Aged garlic extract may help obese people fight against inflammation, study shows

NewsGuard 100/100 Score

Aged garlic extract may help obese people ward off painful inflammation and lower cholesterol levels, a new University of Florida study shows.

Obesity has grown into a serious health issue worldwide, especially in Western countries. In the U.S., more than one-third of adults are obese, according to the Centers for Disease Control and Prevention. According to the study, led by Susan Percival, a UF/IFAS professor of food science and human nutrition, obesity often brings an increased risk of inflammation that may be able to be dampened by dietary means.

In the UF/IFAS study, scientists divided 51 obese people who were otherwise healthy into two groups: those who took the aged garlic extract for six weeks, and those who took a placebo. Researchers encouraged participants to continue their regular diet and exercise routine during the experiment.

Research showed the garlic extract helped regulate immune-cell distribution and reduced blood LDL – or "bad" – cholesterol in the obese adults. Aged garlic extract modified the secretion of inflammatory proteins from immune cells, Percival said.

That means aged garlic extract may help prevent chronic diseases associated with low-grade inflammation in obese adults, such as cardiovascular disease, researchers said.

"Garlic or garlic supplements can be part of a daily healthy routine," Percival said. Such supplements are available at health food stores, she said.

Garlic becomes aged garlic extract by storing it in an ethanol solution for up to 20 months, researchers said. Numerous studies have shown the health benefits of aged garlic extract.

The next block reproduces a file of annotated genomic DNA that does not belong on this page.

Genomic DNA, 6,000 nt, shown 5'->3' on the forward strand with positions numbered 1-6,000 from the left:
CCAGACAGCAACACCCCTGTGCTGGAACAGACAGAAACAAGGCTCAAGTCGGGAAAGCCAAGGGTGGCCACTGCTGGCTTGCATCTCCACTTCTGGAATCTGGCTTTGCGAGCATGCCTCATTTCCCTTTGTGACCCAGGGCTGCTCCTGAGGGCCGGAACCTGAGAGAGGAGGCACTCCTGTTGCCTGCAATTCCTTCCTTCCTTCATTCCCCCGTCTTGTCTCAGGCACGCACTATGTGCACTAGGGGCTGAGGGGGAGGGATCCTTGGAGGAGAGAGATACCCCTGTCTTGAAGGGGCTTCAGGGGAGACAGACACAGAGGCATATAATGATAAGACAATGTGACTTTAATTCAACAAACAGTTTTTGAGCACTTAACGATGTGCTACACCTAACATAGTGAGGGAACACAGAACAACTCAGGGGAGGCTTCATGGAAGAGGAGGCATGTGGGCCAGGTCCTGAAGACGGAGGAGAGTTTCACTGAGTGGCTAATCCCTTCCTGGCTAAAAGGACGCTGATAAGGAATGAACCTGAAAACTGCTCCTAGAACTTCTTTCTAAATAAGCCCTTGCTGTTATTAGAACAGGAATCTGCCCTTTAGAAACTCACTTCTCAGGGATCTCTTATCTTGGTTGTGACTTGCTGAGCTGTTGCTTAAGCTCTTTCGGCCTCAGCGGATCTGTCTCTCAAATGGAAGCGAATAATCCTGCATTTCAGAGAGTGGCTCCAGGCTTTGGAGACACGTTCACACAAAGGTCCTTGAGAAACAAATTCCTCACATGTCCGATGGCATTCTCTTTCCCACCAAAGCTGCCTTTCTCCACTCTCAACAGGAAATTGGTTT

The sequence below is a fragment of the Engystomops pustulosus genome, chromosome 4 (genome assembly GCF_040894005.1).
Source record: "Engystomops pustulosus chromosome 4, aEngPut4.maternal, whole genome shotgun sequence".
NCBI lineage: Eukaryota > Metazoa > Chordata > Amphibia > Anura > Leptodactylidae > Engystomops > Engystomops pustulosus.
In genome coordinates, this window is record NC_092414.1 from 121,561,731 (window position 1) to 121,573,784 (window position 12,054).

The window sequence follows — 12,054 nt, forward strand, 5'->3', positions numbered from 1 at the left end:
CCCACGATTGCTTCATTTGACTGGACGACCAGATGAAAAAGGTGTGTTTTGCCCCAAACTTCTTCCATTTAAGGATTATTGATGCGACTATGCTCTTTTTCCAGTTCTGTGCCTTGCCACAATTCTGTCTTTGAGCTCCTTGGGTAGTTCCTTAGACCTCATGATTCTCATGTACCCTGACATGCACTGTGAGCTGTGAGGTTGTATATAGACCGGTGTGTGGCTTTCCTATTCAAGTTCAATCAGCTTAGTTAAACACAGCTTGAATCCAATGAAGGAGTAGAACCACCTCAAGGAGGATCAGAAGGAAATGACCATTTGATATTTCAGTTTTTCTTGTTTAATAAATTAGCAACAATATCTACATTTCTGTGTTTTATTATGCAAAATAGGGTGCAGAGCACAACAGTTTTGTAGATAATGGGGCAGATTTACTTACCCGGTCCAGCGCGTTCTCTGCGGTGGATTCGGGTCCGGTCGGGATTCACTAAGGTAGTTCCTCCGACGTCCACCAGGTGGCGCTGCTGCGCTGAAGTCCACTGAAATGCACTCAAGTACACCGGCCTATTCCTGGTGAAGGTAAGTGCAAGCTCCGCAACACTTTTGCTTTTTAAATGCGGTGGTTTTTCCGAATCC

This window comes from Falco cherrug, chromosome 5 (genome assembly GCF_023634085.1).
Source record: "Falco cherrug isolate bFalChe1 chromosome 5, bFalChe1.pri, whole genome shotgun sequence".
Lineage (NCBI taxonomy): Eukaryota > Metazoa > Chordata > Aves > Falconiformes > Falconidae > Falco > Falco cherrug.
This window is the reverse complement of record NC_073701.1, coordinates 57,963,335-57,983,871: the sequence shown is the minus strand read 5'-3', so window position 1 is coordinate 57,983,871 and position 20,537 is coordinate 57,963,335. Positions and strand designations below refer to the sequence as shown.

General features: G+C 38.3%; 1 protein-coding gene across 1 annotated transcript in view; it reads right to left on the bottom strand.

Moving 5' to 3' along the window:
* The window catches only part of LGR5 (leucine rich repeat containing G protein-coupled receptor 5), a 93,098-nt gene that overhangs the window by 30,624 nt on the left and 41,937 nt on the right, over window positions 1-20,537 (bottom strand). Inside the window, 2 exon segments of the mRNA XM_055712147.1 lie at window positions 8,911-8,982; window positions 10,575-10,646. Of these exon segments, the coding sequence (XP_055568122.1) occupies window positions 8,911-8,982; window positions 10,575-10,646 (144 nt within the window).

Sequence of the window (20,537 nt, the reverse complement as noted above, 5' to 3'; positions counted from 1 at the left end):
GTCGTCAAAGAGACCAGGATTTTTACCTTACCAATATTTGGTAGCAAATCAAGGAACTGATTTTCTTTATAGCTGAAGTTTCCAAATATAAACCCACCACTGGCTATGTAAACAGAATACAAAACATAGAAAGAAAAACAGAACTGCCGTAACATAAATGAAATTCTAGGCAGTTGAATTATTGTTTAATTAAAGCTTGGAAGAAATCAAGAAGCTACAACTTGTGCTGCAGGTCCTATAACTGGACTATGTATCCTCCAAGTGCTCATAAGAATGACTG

In fact, UF/IFAS papers published in 2012 and 2016 showed that aged garlic extract could benefit the health of non-obese people. For instance, they found the extract could reduce cold and flu symptoms and improve the number of immune cells.

Comments

The opinions expressed here are the views of the writer and do not necessarily reflect the views and opinions of News Medical.
Post a new comment
Post

While we only use edited and approved content for Azthena answers, it may on occasions provide incorrect responses. Please confirm any data provided with the related suppliers or authors. We do not provide medical advice, if you search for medical information you must always consult a medical professional before acting on any information provided.

Your questions, but not your email details will be shared with OpenAI and retained for 30 days in accordance with their privacy principles.

Please do not ask questions that use sensitive or confidential information.

Read the full Terms & Conditions.

You might also like...
New study sheds light on sex differences in allergic airway inflammation